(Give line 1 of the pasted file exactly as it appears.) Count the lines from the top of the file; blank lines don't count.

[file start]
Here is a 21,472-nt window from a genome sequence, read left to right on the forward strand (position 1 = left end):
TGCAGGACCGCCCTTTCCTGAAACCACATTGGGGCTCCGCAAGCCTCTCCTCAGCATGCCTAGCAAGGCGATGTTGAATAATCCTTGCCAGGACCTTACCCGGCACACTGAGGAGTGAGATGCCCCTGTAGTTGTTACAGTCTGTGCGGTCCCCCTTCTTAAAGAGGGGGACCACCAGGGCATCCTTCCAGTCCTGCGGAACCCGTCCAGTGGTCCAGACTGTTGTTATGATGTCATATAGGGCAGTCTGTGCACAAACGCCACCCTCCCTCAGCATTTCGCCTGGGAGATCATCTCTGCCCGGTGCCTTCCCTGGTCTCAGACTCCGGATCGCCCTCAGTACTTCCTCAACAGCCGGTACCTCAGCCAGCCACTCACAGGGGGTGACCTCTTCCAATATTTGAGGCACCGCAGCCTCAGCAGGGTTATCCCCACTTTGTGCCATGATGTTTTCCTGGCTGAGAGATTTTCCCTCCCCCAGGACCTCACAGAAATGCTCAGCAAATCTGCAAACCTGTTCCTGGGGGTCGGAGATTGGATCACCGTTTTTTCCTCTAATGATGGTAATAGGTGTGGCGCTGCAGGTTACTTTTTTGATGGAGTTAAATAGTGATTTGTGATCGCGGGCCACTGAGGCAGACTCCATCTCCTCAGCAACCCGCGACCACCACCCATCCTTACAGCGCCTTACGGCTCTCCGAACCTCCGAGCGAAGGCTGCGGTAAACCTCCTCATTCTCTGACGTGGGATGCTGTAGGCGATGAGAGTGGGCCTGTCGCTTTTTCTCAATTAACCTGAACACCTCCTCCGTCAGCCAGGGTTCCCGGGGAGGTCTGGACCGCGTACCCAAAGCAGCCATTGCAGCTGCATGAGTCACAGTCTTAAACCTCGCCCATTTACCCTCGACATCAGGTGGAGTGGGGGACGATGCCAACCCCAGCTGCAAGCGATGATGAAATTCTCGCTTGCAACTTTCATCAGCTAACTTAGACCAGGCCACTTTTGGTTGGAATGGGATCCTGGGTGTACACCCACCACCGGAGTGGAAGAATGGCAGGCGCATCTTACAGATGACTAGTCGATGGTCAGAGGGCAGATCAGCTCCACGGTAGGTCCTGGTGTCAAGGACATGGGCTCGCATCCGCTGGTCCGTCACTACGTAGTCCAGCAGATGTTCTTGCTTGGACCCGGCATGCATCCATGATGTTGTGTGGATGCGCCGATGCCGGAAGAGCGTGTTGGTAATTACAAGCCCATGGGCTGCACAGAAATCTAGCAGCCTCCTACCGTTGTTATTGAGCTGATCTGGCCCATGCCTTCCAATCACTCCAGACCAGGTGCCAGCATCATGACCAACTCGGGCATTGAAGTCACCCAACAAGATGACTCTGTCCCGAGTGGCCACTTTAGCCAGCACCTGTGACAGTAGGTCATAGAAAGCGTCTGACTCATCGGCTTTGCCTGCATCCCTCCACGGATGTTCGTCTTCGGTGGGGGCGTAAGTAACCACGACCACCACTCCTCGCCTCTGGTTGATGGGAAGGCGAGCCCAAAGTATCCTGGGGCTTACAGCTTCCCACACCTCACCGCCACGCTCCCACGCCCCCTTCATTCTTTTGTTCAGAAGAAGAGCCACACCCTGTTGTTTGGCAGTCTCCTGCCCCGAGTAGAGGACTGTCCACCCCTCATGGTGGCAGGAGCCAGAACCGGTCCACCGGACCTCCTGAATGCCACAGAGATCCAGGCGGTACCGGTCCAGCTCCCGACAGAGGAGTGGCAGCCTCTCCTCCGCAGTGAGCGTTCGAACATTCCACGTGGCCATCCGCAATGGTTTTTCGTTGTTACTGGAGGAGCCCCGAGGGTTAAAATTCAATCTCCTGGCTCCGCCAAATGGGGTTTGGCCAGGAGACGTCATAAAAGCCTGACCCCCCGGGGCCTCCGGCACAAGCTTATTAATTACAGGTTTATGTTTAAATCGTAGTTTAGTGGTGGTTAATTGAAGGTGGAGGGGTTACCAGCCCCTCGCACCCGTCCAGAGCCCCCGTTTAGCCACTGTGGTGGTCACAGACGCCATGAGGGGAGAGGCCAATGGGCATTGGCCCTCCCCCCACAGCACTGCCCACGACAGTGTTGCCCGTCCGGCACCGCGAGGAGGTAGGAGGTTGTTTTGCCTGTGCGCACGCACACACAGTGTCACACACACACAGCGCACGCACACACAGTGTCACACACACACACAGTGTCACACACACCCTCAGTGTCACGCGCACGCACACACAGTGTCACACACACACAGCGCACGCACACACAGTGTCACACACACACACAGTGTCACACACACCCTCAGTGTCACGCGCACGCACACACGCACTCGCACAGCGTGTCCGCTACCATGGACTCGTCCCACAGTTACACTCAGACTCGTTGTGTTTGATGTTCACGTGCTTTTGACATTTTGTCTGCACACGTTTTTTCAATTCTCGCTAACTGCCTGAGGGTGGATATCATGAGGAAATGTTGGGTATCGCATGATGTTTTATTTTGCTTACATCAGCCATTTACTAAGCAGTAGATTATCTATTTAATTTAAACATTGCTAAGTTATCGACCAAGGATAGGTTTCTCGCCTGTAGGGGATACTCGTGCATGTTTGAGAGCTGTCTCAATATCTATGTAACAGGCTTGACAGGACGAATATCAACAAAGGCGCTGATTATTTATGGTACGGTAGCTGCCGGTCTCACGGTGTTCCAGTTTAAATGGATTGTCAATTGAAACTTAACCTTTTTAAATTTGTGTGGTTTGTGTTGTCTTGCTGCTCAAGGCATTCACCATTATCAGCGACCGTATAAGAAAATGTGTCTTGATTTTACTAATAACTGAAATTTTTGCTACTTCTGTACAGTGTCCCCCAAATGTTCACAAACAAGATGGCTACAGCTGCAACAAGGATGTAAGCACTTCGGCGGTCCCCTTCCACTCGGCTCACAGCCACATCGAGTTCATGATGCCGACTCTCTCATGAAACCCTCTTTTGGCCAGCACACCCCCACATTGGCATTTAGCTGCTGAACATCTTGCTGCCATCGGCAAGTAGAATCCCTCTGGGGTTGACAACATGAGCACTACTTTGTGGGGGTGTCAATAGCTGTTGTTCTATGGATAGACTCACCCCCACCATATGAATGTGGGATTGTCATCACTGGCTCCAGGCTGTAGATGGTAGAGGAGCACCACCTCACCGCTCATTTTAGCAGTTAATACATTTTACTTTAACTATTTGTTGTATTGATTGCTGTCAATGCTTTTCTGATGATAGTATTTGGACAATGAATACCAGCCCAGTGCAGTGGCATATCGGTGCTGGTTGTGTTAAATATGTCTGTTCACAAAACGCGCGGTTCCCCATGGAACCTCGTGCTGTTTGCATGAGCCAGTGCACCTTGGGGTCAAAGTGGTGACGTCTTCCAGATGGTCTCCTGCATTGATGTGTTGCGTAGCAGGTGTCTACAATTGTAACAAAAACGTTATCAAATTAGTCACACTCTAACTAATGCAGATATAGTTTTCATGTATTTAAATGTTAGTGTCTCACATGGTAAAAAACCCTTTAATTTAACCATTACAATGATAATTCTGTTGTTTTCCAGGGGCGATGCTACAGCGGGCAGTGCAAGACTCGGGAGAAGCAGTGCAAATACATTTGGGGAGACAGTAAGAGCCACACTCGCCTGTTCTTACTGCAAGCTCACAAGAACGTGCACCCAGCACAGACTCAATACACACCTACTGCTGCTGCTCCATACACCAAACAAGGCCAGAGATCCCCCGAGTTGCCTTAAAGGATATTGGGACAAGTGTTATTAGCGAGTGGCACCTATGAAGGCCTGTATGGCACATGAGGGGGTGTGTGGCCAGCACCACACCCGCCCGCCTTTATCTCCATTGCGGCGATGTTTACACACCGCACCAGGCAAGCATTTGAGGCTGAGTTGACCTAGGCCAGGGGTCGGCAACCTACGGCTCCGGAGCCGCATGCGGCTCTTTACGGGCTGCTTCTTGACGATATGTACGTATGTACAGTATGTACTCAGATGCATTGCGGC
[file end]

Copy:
Here is a 21,472-nt window from a genome sequence, read left to right on the forward strand (position 1 = left end):